Government has a key responsibility to ensure the
implementation of the Agreement and the Sinn Féin TDs will
continue to hold the Government fully to account in
Leinster House and in the constituencies on this matter.

"Irish sovereignty must also mean the sovereignty of the
people. Such sovereignty does not exist where multinational
corporations like Shell have been given control of our
natural resources and can ride roughshod over local
communities. Equality does not exist where we have a two-
tier health system where wealth buys the best care in the
private system while our public health service struggles
from crisis to crisis. And there is no real independence
where an Irish government has subordinated foreign policy
to the needs of NATO and an increasingly militarised EU.

"Sinn Féin's Dáil team will continue to highlight these
realities and to present our radical and relevant
alternatives. In the months and years ahead we are
determined to build and develop our party as a campaigning
organisation in every city, town and townland throughout
the 32 Counties. On this the 100th anniversary of Sinn Féin
we re-commit ourselves to building a United Ireland of


Donaldson - United Ireland Is A Fading Dream

Lagan Valley MP Jeffrey Donaldson has reiterated his
opposition to the idea that Northern Ireland's interests
would be better served in a United Ireland. Mr Donaldson
was speaking at Cambridge Union where the motion that "this
house believes the ultimate outcome for Northern Ireland is
a United Ireland" was being debated. The debate was
chaired by the Union President and former Methodist College
pupil Jennifer Scott. Speaking in opposition to the motion
Mr Donaldson said,

"I am not a believer in this idea that a United Ireland is
inevitable. I have many good reasons to substantiate this
belief, non greater than the economic implications of a
United Ireland.

One of the greatest advantages of Northern Ireland being
part of the United Kingdom is the fact that it is wedded
into the fifth largest economy in the world. This has
endless advantages for Northern Ireland business. When one
considers that London alone is a greater market than the
Republic of Ireland and Northern Ireland put together, it
quite obvious why Northern Ireland businessmen are in
favour of remaining part of the United Kingdom. There are
very few United Irish men using economic arguments to
persuade anyone that we would be better off in a United

Indeed it is just not businessmen who are in favour of
Northern Ireland remaining British, all recent polls and
voting trends point in the direction that there is a stable
majority who are very happy to remain part of the United
Kingdom. One recent poll revealed that 25% of Roman
Catholics within Northern Ireland are not in favour of a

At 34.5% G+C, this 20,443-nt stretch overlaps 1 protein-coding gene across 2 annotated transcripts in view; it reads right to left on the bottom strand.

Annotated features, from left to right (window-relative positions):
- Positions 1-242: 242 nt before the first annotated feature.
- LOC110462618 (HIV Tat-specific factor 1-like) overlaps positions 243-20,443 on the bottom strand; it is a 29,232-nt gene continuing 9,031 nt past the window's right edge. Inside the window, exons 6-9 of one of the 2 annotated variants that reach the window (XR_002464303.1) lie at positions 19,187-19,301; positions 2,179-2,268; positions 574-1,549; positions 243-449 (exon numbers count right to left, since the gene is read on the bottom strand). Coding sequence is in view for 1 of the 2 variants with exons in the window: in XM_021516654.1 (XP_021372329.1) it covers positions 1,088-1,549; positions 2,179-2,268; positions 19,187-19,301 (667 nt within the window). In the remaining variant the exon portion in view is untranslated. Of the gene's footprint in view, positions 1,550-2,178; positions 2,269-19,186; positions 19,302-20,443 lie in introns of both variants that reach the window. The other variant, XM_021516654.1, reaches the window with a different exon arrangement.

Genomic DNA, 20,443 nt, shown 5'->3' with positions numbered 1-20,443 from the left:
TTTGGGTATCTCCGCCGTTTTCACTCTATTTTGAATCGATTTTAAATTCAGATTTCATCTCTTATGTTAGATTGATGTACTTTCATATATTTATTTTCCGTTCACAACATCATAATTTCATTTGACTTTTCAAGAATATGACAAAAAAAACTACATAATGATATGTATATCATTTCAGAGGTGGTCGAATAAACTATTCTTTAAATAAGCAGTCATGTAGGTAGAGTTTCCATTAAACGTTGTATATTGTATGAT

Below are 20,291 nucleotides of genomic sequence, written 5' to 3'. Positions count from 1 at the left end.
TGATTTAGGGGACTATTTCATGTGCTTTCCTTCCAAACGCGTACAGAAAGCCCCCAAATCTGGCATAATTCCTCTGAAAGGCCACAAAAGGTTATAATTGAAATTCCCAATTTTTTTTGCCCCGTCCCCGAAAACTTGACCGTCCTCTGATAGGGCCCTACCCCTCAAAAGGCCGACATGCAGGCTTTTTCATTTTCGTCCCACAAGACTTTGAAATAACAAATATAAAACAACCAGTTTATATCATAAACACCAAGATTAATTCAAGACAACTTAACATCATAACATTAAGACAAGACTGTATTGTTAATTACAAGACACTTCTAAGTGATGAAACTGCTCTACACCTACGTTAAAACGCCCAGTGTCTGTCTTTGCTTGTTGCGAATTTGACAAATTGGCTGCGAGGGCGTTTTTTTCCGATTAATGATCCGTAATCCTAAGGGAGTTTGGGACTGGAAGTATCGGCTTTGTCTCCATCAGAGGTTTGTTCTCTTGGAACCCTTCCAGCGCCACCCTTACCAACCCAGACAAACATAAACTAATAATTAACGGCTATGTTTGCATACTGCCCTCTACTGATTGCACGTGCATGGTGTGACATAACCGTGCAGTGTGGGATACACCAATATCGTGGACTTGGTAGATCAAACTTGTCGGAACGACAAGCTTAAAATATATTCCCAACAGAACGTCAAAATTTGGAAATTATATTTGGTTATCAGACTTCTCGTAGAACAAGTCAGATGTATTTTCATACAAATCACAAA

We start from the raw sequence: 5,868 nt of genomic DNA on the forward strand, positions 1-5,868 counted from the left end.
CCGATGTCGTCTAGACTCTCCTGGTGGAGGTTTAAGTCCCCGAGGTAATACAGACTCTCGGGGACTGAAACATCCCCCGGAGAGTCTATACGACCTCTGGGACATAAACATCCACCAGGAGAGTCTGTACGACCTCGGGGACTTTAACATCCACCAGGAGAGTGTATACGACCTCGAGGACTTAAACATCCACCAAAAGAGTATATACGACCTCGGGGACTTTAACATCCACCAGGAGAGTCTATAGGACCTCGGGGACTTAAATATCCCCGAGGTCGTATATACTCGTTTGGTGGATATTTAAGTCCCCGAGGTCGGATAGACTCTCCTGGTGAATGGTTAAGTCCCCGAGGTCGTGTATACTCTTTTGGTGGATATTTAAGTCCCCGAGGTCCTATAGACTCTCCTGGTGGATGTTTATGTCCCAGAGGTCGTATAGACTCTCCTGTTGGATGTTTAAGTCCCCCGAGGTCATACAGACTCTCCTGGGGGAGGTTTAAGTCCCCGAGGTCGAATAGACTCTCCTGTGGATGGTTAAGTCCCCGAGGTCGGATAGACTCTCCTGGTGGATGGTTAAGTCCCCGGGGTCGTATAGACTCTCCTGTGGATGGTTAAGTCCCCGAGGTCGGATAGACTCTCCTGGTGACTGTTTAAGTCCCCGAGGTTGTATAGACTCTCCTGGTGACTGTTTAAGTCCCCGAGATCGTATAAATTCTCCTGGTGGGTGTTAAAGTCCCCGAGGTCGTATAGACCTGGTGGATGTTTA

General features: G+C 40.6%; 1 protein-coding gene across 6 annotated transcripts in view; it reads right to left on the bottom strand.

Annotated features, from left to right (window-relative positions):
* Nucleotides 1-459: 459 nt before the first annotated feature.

United Ireland.

It is time that Republicans faced up to the reality and
accepted that their wishful thinking of unification of
Northern Ireland with the Republic of Ireland is nothing
short of a fading dream. People in Northern Ireland are
proud of their Britishness, view it as part of their
birthright and time after time have sent a clear message
that they will not be putting it up for sale."


New Call For Scrapping Of Corrib Gas Project

28/11/2005 - 12:24:35

The Shell to Sea group campaigning against the
controversial Corrib gas pipeline in Co Mayo has reiterated
its call for the project to be abandoned.

The move follows a critical report from the Centre for
Public Inquiry last week.

The report said the proposed Corrib pipeline could pose an
unacceptable risk to local residents if it exploded while
operating at extremely high pressures.

Shell to Sea wants gas from the Corrib field to be pumped
to an offshore terminal rather than directly onshore.

In a statement today, it accused Shell and the Government
of gambling with people's lives.


Opin: Cloud Over A Conference

The child-like outbursts of some Irish unionists in
response to this newspaper's interview with Peter Hain,
Britain's Secretary of State for the Northern Ireland, have
astonished many Irish-Americans.

Hain announced a major international conference designed to
encourage U.S. companies to take a fresh look at investing
in the North. He pointed out that the North, which receives
massive subsidies from Britain, was not economically
sustainable. He said its future lay in an all-Ireland

Instead of being regarded as having merely stated the
facts, Hain was immediately accused of betraying Northern
Ireland. The Ulster Unionists said his comments represented
a "stab in the back."

The Rev Ian Paisley, leader of the North's largest party,
the DUP, called on Hain to resign. Arlene Foster, one of
the party's most prominent politicians, said: "Peter Hain's
comments to the Irish Echo are an unacceptable slur."

Unionist leaders have written to British Prime Minister
Tony Blair, quoting this newspaper and expressing outrage.

And now, a cloud of doubt hangs over the participation of
unionists in the investment conference.

In this week's edition of the Irish Echo, the DUP's
economic spokesman has warned that if the conference is
framed in the all-Ireland context outlined by Hain last
week, his party may decide not to attend.

This is the last thing the North's economy needs right now.
By any objective analysis, the situation is already dire;
the public expenditure represents around 70 per cent of